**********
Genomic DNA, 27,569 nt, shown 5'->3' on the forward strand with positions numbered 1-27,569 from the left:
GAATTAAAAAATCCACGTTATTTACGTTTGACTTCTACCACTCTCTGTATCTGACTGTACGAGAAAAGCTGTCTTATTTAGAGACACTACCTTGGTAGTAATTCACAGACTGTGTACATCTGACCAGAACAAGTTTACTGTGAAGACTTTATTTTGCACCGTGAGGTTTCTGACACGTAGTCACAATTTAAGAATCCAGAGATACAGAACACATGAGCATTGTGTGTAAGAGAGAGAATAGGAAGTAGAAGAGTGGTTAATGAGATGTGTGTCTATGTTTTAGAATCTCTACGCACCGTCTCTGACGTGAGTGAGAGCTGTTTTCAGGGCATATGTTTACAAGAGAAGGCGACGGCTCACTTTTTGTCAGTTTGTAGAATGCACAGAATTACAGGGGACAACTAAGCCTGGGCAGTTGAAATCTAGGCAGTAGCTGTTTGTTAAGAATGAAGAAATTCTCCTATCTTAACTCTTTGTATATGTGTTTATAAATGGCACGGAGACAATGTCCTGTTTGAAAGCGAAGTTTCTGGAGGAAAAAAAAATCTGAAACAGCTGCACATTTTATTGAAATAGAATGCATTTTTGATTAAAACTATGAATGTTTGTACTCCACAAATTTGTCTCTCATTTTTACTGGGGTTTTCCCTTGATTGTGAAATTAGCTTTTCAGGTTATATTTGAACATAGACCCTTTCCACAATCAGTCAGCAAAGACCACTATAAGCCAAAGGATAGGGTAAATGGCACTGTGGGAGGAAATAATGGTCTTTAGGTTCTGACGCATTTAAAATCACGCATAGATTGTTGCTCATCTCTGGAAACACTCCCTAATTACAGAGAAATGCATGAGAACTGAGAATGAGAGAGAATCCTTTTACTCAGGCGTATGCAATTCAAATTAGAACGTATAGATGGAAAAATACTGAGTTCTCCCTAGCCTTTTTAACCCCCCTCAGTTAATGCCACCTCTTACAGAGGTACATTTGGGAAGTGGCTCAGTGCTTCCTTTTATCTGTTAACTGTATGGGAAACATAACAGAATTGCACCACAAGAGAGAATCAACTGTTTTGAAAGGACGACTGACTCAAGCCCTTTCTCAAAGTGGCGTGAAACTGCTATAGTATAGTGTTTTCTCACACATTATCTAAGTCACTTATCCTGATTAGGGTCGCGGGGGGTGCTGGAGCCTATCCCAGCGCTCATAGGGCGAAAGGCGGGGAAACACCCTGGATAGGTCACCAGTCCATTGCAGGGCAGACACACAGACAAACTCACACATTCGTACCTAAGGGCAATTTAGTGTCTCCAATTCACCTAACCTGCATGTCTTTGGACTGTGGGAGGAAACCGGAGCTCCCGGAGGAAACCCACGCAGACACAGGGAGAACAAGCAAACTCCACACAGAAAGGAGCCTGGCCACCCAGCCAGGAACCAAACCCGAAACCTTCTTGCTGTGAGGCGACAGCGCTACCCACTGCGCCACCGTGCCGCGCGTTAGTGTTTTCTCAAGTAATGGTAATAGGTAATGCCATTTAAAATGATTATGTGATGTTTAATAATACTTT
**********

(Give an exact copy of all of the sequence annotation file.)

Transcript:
Genomic DNA, 27,569 nt, shown 5'->3' on the forward strand with positions numbered 1-27,569 from the left:
GAATTAAAAAATCCACGTTATTTACGTTTGACTTCTACCACTCTCTGTATCTGACTGTACGAGAAAAGCTGTCTTATTTAGAGACACTACCTTGGTAGTAATTCACAGACTGTGTACATCTGACCAGAACAAGTTTACTGTGAAGACTTTATTTTGCACCGTGAGGTTTCTGACACGTAGTCACAATTTAAGAATCCAGAGATACAGAACACATGAGCATTGTGTGTAAGAGAGAGAATAGGAAGTAGAAGAGTGGTTAATGAGATGTGTGTCTATGTTTTAGAATCTCTACGCACCGTCTCTGACGTGAGTGAGAGCTGTTTTCAGGGCATATGTTTACAAGAGAAGGCGACGGCTCACTTTTTGTCAGTTTGTAGAATGCACAGAATTACAGGGGACAACTAAGCCTGGGCAGTTGAAATCTAGGCAGTAGCTGTTTGTTAAGAATGAAGAAATTCTCCTATCTTAACTCTTTGTATATGTGTTTATAAATGGCACGGAGACAATGTCCTGTTTGAAAGCGAAGTTTCTGGAGGAAAAAAAAATCTGAAACAGCTGCACATTTTATTGAAATAGAATGCATTTTTGATTAAAACTATGAATGTTTGTACTCCACAAATTTGTCTCTCATTTTTACTGGGGTTTTCCCTTGATTGTGAAATTAGCTTTTCAGGTTATATTTGAACATAGACCCTTTCCACAATCAGTCAGCAAAGACCACTATAAGCCAAAGGATAGGGTAAATGGCACTGTGGGAGGAAATAATGGTCTTTAGGTTCTGACGCATTTAAAATCACGCATAGATTGTTGCTCATCTCTGGAAACACTCCCTAATTACAGAGAAATGCATGAGAACTGAGAATGAGAGAGAATCCTTTTACTCAGGCGTATGCAATTCAAATTAGAACGTATAGATGGAAAAATACTGAGTTCTCCCTAGCCTTTTTAACCCCCCTCAGTTAATGCCACCTCTTACAGAGGTACATTTGGGAAGTGGCTCAGTGCTTCCTTTTATCTGTTAACTGTATGGGAAACATAACAGAATTGCACCACAAGAGAGAATCAACTGTTTTGAAAGGACGACTGACTCAAGCCCTTTCTCAAAGTGGCGTGAAACTGCTATAGTATAGTGTTTTCTCACACATTATCTAAGTCACTTATCCTGATTAGGGTCGCGGGGGGTGCTGGAGCCTATCCCAGCGCTCATAGGGCGAAAGGCGGGGAAACACCCTGGATAGGTCACCAGTCCATTGCAGGGCAGACACACAGACAAACTCACACATTCGTACCTAAGGGCAATTTAGTGTCTCCAATTCACCTAACCTGCATGTCTTTGGACTGTGGGAGGAAACCGGAGCTCCCGGAGGAAACCCACGCAGACACAGGGAGAACAAGCAAACTCCACACAGAAAGGAGCCTGGCCACCCAGCCAGGAACCAAACCCGAAACCTTCTTGCTGTGAGGCGACAGCGCTACCCACTGCGCCACCGTGCCGCGCGTTAGTGTTTTCTCAAGTAATGGTAATAGGTAATGCCATTTAAAATGATTATGTGATGTTTAATAATACTTT